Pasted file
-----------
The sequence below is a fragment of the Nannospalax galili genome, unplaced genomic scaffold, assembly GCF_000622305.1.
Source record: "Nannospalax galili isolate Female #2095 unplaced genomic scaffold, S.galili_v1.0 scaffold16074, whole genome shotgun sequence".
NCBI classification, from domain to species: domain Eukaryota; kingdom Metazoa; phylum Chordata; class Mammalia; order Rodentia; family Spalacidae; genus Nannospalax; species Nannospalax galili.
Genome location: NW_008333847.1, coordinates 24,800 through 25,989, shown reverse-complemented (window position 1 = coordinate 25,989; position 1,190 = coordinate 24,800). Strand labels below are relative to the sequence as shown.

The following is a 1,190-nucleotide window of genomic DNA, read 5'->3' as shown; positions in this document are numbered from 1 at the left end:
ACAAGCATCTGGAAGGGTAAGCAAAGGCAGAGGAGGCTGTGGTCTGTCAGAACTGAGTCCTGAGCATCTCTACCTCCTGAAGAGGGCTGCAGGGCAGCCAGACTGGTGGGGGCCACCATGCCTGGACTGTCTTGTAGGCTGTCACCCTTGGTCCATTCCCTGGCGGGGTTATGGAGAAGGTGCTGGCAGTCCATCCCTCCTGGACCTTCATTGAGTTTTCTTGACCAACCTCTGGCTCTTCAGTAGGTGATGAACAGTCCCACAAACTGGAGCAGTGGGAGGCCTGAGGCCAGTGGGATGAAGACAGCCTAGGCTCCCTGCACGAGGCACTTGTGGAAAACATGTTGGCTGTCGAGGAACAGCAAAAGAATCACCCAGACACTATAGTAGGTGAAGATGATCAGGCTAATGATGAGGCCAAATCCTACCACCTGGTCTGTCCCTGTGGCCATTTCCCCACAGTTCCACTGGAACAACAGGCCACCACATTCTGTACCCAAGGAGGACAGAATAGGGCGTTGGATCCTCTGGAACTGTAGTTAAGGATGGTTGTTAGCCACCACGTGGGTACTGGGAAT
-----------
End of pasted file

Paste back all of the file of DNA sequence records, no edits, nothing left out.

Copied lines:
The sequence below is a fragment of the Nannospalax galili genome, unplaced genomic scaffold, assembly GCF_000622305.1.
Source record: "Nannospalax galili isolate Female #2095 unplaced genomic scaffold, S.galili_v1.0 scaffold16074, whole genome shotgun sequence".
NCBI classification, from domain to species: domain Eukaryota; kingdom Metazoa; phylum Chordata; class Mammalia; order Rodentia; family Spalacidae; genus Nannospalax; species Nannospalax galili.
Genome location: NW_008333847.1, coordinates 24,800 through 25,989, shown reverse-complemented (window position 1 = coordinate 25,989; position 1,190 = coordinate 24,800). Strand labels below are relative to the sequence as shown.

The following is a 1,190-nucleotide window of genomic DNA, read 5'->3' as shown; positions in this document are numbered from 1 at the left end:
ACAAGCATCTGGAAGGGTAAGCAAAGGCAGAGGAGGCTGTGGTCTGTCAGAACTGAGTCCTGAGCATCTCTACCTCCTGAAGAGGGCTGCAGGGCAGCCAGACTGGTGGGGGCCACCATGCCTGGACTGTCTTGTAGGCTGTCACCCTTGGTCCATTCCCTGGCGGGGTTATGGAGAAGGTGCTGGCAGTCCATCCCTCCTGGACCTTCATTGAGTTTTCTTGACCAACCTCTGGCTCTTCAGTAGGTGATGAACAGTCCCACAAACTGGAGCAGTGGGAGGCCTGAGGCCAGTGGGATGAAGACAGCCTAGGCTCCCTGCACGAGGCACTTGTGGAAAACATGTTGGCTGTCGAGGAACAGCAAAAGAATCACCCAGACACTATAGTAGGTGAAGATGATCAGGCTAATGATGAGGCCAAATCCTACCACCTGGTCTGTCCCTGTGGCCATTTCCCCACAGTTCCACTGGAACAACAGGCCACCACATTCTGTACCCAAGGAGGACAGAATAGGGCGTTGGATCCTCTGGAACTGTAGTTAAGGATGGTTGTTAGCCACCACGTGGGTACTGGGAAT